Offbeat (10): Degraded Ecology Leads To Wildlife Decline
Bellevision Media Network
When a man wants to murder a tiger he calls it sport; when a tiger wants to murder him he calls it ferocity. – George Bernard Shaw.
20 August 2012: According to a report by Muralidhara Khajane in The Hindu (17-8-12), much against the wishes of the Karnataka State government, Union minister for Envornment and forest, Jayanthi Natarajan, on August 14 announced in Parliament that final approval has been accorded to declare Kudremukh National Park as a tiger reserve. With this, it has become the fifth tiger reserve in Karnataka and 41st in the country.
Against this background, a few Tulunad-centric nostalgic reflections are offered. In January 1999, a tiger visited Balmatta Hill in Mangalore and provided a talking point to the city folks for days thereafter, focussing on from where and why the animal could have come to the city. One plausible answer was that the tiger lost its jungle cover in the hinterland of Tulu Nadu and it tried to find shelter in the developing concrete jungle of Mangalore. Once there was thick forest cover close to the city which is reflected in some place names – Katipalla, Pilikula, Pilithhaguri and Pilnguri, for instance.
People nostalgically remember an earlier tiger-related hero, Caithan Lobo, who had made a name for himself as shikari, more than as a criminal lawyer that he was. His scene of action was Kelarai, off the Mangalore-Gurpur Road and close to Neermarga, which abounded in wildlife up to the 1950s. In those days tigers were quite common in Tulu Nadu’s rural setting. As a youngster I used to sleep in the outhouse, called Mugasale, which was the main access to traditional farmhouses. A large courtyard separated the main house from the outhouse. Sleeping with us at night were our two dogs. They would cosy up to us for warmth, or maybe security. Warmth they might have got; but not security. For, at periodic intervals tigers would crawl up to the outhouse and carry away the dogs for their meal. The tiger would spare the humans and zero in only on the dogs.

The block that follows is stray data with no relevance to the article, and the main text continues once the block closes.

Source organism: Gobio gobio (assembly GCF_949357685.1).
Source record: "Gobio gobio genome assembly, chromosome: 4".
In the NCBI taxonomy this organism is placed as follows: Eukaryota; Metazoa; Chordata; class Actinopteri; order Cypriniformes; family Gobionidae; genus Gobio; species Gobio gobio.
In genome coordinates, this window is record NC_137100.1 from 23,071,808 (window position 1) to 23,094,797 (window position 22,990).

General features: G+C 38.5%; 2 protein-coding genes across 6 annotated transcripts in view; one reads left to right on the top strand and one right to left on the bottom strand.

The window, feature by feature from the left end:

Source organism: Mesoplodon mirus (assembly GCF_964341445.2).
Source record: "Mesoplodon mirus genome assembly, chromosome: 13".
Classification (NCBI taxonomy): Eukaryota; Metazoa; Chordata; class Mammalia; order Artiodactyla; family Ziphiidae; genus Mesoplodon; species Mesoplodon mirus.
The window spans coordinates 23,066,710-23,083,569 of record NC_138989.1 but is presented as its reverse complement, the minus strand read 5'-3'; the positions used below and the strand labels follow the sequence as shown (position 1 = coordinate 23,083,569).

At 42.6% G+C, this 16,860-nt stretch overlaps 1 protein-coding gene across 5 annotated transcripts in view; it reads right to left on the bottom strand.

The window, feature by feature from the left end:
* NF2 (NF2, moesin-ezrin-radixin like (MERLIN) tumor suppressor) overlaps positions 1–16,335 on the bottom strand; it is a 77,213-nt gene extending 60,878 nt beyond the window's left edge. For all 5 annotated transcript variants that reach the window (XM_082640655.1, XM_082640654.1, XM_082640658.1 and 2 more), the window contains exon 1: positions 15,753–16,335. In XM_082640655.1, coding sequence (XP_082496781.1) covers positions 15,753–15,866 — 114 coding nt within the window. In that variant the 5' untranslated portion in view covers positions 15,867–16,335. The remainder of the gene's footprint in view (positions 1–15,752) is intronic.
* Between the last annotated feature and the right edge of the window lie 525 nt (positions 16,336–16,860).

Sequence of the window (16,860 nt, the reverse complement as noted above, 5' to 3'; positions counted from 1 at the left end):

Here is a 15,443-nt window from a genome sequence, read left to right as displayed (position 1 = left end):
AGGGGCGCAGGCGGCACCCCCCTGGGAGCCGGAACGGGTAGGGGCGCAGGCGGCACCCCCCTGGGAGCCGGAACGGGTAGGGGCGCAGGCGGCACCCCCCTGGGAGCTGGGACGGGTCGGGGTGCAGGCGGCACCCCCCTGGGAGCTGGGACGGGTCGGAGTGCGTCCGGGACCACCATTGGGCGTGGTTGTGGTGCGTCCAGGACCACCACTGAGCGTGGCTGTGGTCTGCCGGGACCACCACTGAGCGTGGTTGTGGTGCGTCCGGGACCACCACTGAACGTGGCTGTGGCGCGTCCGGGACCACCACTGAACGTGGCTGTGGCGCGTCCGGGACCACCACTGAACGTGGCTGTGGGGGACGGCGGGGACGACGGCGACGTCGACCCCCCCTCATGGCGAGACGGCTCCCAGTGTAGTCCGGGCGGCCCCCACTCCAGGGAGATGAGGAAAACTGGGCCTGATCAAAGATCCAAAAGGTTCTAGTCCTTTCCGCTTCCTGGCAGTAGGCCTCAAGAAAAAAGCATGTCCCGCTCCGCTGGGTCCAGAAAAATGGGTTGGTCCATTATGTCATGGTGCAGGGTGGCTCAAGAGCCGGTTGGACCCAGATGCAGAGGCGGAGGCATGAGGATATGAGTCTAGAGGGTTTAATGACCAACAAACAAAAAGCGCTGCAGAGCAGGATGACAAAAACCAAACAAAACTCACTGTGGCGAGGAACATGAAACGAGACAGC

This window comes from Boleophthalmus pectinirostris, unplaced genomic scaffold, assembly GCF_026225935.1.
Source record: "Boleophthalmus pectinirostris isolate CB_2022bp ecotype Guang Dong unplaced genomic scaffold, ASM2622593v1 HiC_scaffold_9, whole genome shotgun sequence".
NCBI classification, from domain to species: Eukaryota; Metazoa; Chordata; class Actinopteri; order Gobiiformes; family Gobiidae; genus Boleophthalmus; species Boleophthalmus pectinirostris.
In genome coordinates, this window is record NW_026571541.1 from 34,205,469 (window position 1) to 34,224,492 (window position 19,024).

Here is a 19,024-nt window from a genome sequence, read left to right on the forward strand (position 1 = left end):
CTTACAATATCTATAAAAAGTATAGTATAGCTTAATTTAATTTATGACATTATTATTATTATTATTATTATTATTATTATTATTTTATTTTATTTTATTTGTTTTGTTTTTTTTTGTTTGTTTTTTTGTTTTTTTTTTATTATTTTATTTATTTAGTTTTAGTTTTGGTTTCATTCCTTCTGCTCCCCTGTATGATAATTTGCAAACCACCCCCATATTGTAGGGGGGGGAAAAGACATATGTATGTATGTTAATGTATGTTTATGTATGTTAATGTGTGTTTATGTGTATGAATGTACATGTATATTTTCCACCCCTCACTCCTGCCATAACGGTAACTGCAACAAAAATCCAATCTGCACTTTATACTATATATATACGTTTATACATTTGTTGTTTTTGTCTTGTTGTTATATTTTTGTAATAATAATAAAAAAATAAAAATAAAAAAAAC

December-January was the mating season for the tigers. The nights were marked by loud roaring, as the tigers moved from one place to another in pursuit of their romantic mates. We would make a mental picture of the shifting scene – and often it was too close to our outhouse. But we had learnt to live with the situation.
That was the golden age of wildlife. Besides tiger, we came across a large simian population, wild boar, jackals, civet cats, scaled anteaters, porcupine, mini stags (barinka) and palm (toddy) cats( Beru). There is a cute story about barinka. In those days, tribals without guns used to set the forest on fire and as the animals ran out for dear life, they were cornered and bludgeoned to death. The barinka is as big as a small dog. So, when they skinned the animal that was cornered and killed, they found in the stomach a piece of rotti. An argument ensued in which one side contended that it was a dog of the hunting party, while the others said that it was a barinka. A neutral person put the dilemma thus: barinka rotti thinpugi; nai beerik popugi (barinka can’t eat rotti; dog does not go into bush fire). How they resolved the issue is another matter.